The majority of jobs aren’t advertised; so exclusively applying for advertised vacancies is a bad move. "The national press is full of vacancies for people with huge amounts of experience, usually based in a large city," says Steve Fish, director of Sheffield University careers service. "Graduates looking here are looking in the wrong place. They should be trying the speculative approach. And they should also seek advice on where the jobs for new graduates are advertised perhaps on their Careers Service’s vacancy bulletin." For example, Sheffield, with a number of other universities in the area, has set up Graduate Link, an online job board for graduate vacancies in Yorkshire and Humber. For more on finding the hidden job market turn to page 10 for the lowdown.

You have to convert all the things that you have done and responsibilities that you have undertake into a language that employers will recognise. You probably have more examples than you realise. Graduates frequently undersell what they’ve done, according to Carl Gilleard of the Association of Graduate Recruiters. "When asked ‘Have you had any work experience?’ the wrong answer is ‘Well, I have only worked in the union bar,’" he says. "Do not under value your work experience, any work experience! It all counts and even jobs you did purely for the money help you gain skills that can be transferred to a wide range of working environments. Successfully pacifying a drunken student who is demanding a last pint, five minutes after closing time, is quite an achievement." Try to quantify what you’ve done. Rather than saying "I helped out at my local school," break down what you did. "I held hour-long reading sessions with 32 children under the age of seven every morning." And don’t ramble on. Careers advisers suggest breaking down your answer into three chunks. About 15 per cent of that should be the situation or problem. The majority (about 70 per cent) explaining how you solved or dealt with the situation, and what skills you used to do that and how you evaluated it (communication, creativity, leadership). The final 15 per cent should explain the outcome.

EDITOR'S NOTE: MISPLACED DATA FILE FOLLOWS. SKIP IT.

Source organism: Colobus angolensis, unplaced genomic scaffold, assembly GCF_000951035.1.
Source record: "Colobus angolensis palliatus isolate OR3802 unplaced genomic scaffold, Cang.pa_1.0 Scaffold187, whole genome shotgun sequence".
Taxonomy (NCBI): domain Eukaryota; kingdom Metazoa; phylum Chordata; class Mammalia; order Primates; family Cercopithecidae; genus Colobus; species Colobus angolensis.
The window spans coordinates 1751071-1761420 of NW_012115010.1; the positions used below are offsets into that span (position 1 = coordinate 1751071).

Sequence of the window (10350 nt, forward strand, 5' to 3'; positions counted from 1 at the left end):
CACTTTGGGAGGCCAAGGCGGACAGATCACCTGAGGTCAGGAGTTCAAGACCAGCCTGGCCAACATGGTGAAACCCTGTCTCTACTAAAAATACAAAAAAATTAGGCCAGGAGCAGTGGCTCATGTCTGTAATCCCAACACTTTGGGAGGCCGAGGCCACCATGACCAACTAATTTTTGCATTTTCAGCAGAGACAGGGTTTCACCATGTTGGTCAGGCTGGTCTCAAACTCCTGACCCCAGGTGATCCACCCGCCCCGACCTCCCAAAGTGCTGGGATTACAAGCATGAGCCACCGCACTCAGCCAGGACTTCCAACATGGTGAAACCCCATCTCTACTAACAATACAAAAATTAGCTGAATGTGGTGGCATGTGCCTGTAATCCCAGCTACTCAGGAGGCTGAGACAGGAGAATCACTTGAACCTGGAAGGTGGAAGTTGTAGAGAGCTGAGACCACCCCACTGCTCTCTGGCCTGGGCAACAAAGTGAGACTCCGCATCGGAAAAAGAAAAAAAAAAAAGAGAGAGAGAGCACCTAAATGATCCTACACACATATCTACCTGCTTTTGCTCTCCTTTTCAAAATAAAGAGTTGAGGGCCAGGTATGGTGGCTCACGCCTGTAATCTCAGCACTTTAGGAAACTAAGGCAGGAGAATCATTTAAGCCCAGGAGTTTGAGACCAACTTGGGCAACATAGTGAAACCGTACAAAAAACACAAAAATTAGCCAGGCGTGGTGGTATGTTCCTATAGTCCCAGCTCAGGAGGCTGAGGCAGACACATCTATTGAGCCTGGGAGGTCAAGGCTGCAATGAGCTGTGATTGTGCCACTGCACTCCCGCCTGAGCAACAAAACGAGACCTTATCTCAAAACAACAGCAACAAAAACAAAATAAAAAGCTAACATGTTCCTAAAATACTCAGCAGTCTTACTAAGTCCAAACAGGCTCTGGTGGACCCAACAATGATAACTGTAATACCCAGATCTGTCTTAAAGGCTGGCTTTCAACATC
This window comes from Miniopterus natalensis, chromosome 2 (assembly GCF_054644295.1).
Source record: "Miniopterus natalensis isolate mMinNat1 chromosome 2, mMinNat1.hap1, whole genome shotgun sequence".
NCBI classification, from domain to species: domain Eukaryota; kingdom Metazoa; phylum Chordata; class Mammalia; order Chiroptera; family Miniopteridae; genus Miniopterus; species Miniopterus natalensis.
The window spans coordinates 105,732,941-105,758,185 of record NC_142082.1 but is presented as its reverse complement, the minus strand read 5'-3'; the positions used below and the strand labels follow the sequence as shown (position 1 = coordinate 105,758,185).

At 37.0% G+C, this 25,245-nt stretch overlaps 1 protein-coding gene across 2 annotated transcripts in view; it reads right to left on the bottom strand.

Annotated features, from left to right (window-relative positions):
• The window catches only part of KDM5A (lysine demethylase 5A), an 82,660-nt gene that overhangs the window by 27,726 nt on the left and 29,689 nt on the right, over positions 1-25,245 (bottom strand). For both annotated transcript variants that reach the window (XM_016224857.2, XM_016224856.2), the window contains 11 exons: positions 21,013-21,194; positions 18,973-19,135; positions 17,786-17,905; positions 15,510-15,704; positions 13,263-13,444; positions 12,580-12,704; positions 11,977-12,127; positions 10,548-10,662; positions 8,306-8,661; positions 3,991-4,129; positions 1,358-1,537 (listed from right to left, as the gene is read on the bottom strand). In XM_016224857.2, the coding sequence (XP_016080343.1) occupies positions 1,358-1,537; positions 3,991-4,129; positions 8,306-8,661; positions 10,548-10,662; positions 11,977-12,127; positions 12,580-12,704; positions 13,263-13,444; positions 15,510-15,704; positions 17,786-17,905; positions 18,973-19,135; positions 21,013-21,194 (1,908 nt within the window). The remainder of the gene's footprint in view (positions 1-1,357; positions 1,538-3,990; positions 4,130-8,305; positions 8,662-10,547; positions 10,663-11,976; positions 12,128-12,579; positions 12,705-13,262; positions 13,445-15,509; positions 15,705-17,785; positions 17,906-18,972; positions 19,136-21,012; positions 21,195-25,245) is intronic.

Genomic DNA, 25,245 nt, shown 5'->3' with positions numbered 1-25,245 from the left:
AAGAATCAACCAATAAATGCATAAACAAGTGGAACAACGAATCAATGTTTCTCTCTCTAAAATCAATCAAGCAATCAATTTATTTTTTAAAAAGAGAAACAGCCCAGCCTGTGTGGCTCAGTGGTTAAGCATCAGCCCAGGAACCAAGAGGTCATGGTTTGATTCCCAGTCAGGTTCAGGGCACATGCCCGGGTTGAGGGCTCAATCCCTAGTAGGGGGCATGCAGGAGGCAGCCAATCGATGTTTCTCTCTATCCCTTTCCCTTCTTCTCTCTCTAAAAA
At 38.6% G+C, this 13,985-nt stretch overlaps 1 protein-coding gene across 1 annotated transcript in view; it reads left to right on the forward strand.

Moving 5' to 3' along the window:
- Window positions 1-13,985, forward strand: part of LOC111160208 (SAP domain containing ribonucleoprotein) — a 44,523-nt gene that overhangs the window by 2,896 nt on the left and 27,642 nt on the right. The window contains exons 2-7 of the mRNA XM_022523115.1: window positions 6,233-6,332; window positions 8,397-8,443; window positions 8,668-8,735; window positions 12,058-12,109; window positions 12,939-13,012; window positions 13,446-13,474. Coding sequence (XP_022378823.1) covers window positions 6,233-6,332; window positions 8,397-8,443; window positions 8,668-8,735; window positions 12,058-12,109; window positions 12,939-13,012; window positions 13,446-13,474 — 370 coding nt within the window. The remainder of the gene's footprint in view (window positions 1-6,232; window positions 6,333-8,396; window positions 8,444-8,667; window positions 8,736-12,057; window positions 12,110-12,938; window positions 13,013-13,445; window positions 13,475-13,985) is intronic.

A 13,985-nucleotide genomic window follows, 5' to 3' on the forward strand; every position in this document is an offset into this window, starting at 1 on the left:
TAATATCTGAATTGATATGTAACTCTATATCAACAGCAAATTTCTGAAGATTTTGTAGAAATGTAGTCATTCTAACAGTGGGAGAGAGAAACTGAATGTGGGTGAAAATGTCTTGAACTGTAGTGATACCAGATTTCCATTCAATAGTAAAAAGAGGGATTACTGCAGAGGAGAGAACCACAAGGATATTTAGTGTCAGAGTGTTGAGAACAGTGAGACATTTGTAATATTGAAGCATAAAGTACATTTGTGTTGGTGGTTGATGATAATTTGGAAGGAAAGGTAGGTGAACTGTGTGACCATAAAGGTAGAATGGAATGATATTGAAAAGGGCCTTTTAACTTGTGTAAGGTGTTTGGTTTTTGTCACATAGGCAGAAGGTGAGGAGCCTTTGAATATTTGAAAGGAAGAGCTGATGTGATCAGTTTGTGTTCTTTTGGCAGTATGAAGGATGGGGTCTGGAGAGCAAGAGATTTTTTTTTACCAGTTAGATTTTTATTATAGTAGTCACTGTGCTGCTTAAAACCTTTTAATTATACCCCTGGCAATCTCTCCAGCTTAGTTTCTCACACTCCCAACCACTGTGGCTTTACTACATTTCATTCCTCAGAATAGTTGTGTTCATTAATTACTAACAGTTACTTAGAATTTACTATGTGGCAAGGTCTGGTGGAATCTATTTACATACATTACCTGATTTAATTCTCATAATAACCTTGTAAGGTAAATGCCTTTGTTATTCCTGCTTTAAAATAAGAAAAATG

Showing self-awareness and being able to articulate and sell your abilities to an employer, not in a boastful way but by giving evidence of what you have done is a key skill, according to Carl Gilleard. He says this is the "X-factor" that employers look for. "It’s a cocktail of motivation, enthusiasm, commitment, passion and self efficacy," he says. Self-efficacy, despite sounding like a disease, is actually an individual’s estimate or personal judgment of his or her own ability to succeed, says Gilleard. "In a way, it boils down to self-esteem. If you believe in yourself then there’s a higher chance that others might also believe in you."
But confidence, it seems, is an acquired rather than God-given attribute. Psychologist Julie Unite agrees. "When people visit us for interview workshops I get them to list five strengths and underneath to write five examples of where they’ve actually demonstrated that. So it’s not just talk, it’s backed up with examples, drawing on the experiences you’ve had at university, such as positions of responsibility or group tasks. The same goes for weaknesses: you need to list what you’ve had struggles with in the past and be able to openly admit to those and be able to put this in a positive light, so you can say ‘This is how I’ve learned from the experience.’"

We all get the basics, i.e. check the address, arrive early but not too early, don’t swear or bad mouth the employer etc. But what makes an interview go really pear shaped?